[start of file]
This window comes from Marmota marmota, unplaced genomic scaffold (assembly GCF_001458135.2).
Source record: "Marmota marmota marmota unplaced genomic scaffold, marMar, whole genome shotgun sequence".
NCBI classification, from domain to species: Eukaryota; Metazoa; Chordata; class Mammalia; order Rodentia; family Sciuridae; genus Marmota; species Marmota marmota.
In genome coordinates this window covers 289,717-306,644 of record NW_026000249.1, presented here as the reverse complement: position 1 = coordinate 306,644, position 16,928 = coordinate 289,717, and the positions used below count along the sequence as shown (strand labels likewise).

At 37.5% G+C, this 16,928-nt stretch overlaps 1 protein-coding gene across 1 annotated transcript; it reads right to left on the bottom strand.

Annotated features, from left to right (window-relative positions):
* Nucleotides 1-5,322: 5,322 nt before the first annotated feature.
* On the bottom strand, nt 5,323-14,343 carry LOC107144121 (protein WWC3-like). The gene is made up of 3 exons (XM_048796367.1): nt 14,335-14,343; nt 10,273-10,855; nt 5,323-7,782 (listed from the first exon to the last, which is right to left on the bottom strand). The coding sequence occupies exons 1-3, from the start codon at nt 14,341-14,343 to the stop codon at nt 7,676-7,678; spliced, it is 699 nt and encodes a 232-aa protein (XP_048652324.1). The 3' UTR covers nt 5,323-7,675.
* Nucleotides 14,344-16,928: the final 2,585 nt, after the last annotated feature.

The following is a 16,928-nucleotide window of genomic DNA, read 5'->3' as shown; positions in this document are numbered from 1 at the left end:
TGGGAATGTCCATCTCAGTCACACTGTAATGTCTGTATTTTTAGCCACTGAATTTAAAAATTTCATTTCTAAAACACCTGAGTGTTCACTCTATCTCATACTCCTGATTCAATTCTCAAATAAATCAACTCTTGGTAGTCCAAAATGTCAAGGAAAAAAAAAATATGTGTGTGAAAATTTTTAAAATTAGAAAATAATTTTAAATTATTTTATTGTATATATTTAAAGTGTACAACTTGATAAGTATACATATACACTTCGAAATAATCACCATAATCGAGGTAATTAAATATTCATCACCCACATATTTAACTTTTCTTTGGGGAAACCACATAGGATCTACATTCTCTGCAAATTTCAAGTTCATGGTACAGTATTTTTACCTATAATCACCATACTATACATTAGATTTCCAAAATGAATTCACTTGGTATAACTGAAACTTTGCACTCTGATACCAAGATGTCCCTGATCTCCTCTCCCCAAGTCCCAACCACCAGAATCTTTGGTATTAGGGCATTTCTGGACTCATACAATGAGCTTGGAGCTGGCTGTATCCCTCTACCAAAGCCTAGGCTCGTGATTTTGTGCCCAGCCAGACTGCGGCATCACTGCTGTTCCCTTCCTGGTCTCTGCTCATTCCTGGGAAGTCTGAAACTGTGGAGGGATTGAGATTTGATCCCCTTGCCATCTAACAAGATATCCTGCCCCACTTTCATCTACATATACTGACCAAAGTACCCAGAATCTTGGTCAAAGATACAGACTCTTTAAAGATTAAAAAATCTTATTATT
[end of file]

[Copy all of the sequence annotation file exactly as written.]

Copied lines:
This window comes from Marmota marmota, unplaced genomic scaffold (assembly GCF_001458135.2).
Source record: "Marmota marmota marmota unplaced genomic scaffold, marMar, whole genome shotgun sequence".
NCBI classification, from domain to species: Eukaryota; Metazoa; Chordata; class Mammalia; order Rodentia; family Sciuridae; genus Marmota; species Marmota marmota.
In genome coordinates this window covers 289,717-306,644 of record NW_026000249.1, presented here as the reverse complement: position 1 = coordinate 306,644, position 16,928 = coordinate 289,717, and the positions used below count along the sequence as shown (strand labels likewise).

At 37.5% G+C, this 16,928-nt stretch overlaps 1 protein-coding gene across 1 annotated transcript; it reads right to left on the bottom strand.

Annotated features, from left to right (window-relative positions):
* Nucleotides 1-5,322: 5,322 nt before the first annotated feature.
* On the bottom strand, nt 5,323-14,343 carry LOC107144121 (protein WWC3-like). The gene is made up of 3 exons (XM_048796367.1): nt 14,335-14,343; nt 10,273-10,855; nt 5,323-7,782 (listed from the first exon to the last, which is right to left on the bottom strand). The coding sequence occupies exons 1-3, from the start codon at nt 14,341-14,343 to the stop codon at nt 7,676-7,678; spliced, it is 699 nt and encodes a 232-aa protein (XP_048652324.1). The 3' UTR covers nt 5,323-7,675.
* Nucleotides 14,344-16,928: the final 2,585 nt, after the last annotated feature.

The following is a 16,928-nucleotide window of genomic DNA, read 5'->3' as shown; positions in this document are numbered from 1 at the left end:
TGGGAATGTCCATCTCAGTCACACTGTAATGTCTGTATTTTTAGCCACTGAATTTAAAAATTTCATTTCTAAAACACCTGAGTGTTCACTCTATCTCATACTCCTGATTCAATTCTCAAATAAATCAACTCTTGGTAGTCCAAAATGTCAAGGAAAAAAAAAATATGTGTGTGAAAATTTTTAAAATTAGAAAATAATTTTAAATTATTTTATTGTATATATTTAAAGTGTACAACTTGATAAGTATACATATACACTTCGAAATAATCACCATAATCGAGGTAATTAAATATTCATCACCCACATATTTAACTTTTCTTTGGGGAAACCACATAGGATCTACATTCTCTGCAAATTTCAAGTTCATGGTACAGTATTTTTACCTATAATCACCATACTATACATTAGATTTCCAAAATGAATTCACTTGGTATAACTGAAACTTTGCACTCTGATACCAAGATGTCCCTGATCTCCTCTCCCCAAGTCCCAACCACCAGAATCTTTGGTATTAGGGCATTTCTGGACTCATACAATGAGCTTGGAGCTGGCTGTATCCCTCTACCAAAGCCTAGGCTCGTGATTTTGTGCCCAGCCAGACTGCGGCATCACTGCTGTTCCCTTCCTGGTCTCTGCTCATTCCTGGGAAGTCTGAAACTGTGGAGGGATTGAGATTTGATCCCCTTGCCATCTAACAAGATATCCTGCCCCACTTTCATCTACATATACTGACCAAAGTACCCAGAATCTTGGTCAAAGATACAGACTCTTTAAAGATTAAAAAATCTTATTATT